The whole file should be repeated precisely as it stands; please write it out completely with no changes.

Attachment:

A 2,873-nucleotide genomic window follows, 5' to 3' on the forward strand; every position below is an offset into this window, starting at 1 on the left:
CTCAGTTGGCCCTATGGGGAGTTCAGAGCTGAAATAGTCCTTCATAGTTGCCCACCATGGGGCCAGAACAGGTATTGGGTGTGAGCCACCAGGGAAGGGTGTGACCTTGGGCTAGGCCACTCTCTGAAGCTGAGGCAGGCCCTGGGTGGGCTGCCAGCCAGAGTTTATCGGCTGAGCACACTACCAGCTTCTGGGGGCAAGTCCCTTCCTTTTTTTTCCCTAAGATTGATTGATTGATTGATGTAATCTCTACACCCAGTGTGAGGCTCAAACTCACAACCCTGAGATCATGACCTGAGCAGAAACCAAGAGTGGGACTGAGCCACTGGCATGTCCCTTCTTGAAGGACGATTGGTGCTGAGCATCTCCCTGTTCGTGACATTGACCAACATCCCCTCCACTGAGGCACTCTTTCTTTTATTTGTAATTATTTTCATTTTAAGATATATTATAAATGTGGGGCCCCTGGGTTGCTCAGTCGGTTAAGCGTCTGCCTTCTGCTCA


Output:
A 2,873-nucleotide genomic window follows, 5' to 3' on the forward strand; every position below is an offset into this window, starting at 1 on the left:
CTCAGTTGGCCCTATGGGGAGTTCAGAGCTGAAATAGTCCTTCATAGTTGCCCACCATGGGGCCAGAACAGGTATTGGGTGTGAGCCACCAGGGAAGGGTGTGACCTTGGGCTAGGCCACTCTCTGAAGCTGAGGCAGGCCCTGGGTGGGCTGCCAGCCAGAGTTTATCGGCTGAGCACACTACCAGCTTCTGGGGGCAAGTCCCTTCCTTTTTTTTCCCTAAGATTGATTGATTGATTGATGTAATCTCTACACCCAGTGTGAGGCTCAAACTCACAACCCTGAGATCATGACCTGAGCAGAAACCAAGAGTGGGACTGAGCCACTGGCATGTCCCTTCTTGAAGGACGATTGGTGCTGAGCATCTCCCTGTTCGTGACATTGACCAACATCCCCTCCACTGAGGCACTCTTTCTTTTATTTGTAATTATTTTCATTTTAAGATATATTATAAATGTGGGGCCCCTGGGTTGCTCAGTCGGTTAAGCGTCTGCCTTCTGCTCA